Wednesday, January 27, 2010

The Impossible Hamster

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Was today sent a link to this great hamster animation (below). I've written a lot on this topic before, saying for instance: 'Growing the economy in the way we have been, particularly its transport and energy intensive nature, is reducing our capacity to live without undermining the systems that support life ...Why? It is: decreasing the overall natural assets stock; damaging ecosystem regenerative capacity and their ability to supply goods and services; emitting wastes and pollutants into the environment at levels beyond its ability to safely process them; causing high levels of social inequality [NB - report published today states the inequality in the UK is large and deep rooted]; leaving generations to come with a build up of risks and costs; consistently undervaluing both humans and non-human species; not switching resource use from finite, non-renewable to renewable types on anything like a sufficient scale or at a sufficient rate; not efficiency focussed; consuming renewable resources like forests, soil or fish…at a faster rate than they are replenished due to poor management practices.'(more here). Was obviously happy to send the email on economic growth (see below) suggested by campaign group 38 Degrees to Gordon Brown - click here if you want to send one too.

Dear Gordon Brown,
You have said that the global economy is set to double in the next 20 years.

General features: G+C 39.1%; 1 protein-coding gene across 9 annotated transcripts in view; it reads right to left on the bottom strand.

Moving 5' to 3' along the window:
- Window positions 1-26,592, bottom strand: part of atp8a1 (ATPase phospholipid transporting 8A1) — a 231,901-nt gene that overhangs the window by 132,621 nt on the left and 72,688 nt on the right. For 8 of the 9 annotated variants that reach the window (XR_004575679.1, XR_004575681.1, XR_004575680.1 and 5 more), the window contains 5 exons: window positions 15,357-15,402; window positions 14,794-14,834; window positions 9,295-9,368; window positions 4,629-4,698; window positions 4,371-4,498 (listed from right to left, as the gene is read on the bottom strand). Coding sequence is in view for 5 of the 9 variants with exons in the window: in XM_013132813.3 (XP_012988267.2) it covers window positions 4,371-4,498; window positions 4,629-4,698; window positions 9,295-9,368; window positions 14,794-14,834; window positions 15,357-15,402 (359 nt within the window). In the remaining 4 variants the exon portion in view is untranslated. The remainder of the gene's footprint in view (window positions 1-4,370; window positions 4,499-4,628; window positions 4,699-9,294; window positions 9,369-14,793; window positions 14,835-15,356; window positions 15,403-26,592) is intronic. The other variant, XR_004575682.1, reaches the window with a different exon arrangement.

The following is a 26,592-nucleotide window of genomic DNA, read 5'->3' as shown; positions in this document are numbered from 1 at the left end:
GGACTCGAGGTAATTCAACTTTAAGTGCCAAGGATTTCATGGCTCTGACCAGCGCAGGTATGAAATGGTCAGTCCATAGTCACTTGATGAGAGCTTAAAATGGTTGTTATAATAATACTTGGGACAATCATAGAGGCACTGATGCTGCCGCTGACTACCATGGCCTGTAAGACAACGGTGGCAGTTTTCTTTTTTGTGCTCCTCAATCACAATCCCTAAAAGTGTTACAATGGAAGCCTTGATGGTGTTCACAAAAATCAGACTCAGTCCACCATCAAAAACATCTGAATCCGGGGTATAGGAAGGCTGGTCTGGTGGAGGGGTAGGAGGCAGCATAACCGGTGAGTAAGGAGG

Yet as economic growth rises, we are pushing the planet ever closer to, and beyond, some very real environmental limits. In fact, every doubling in the global economy requires the equivalent in resources of all of the previous doublings combined.

Think of it like this. We have tended to think of growth as natural for economies, forgetting that in nature things grow only until maturity and then develop in other ways. A hamster, for example, doubles its weight each week between birth and puberty. But if it grew at the same rate until its first birthday, we’d be looking at a nine billion tonne hamster, which ate more than a year’s worth of world maize production every day. There are good reasons why things don’t grow indefinitely. As things are in nature, so sooner or later, they must be in the economy.

Endless growth is pushing the planet’s biosphere beyond its safe limits. The price is compromised world food security, climatic upheaval, economic instability and threats to social welfare. We urgently need to change our economy to live within its environmental budget because there is no global, environmental central bank to bail us out if we become ecologically bankrupt

I would like you to watch this short animation and then tell me how you think economic growth can carry on for ever and ever and ever…

Yours sincerely,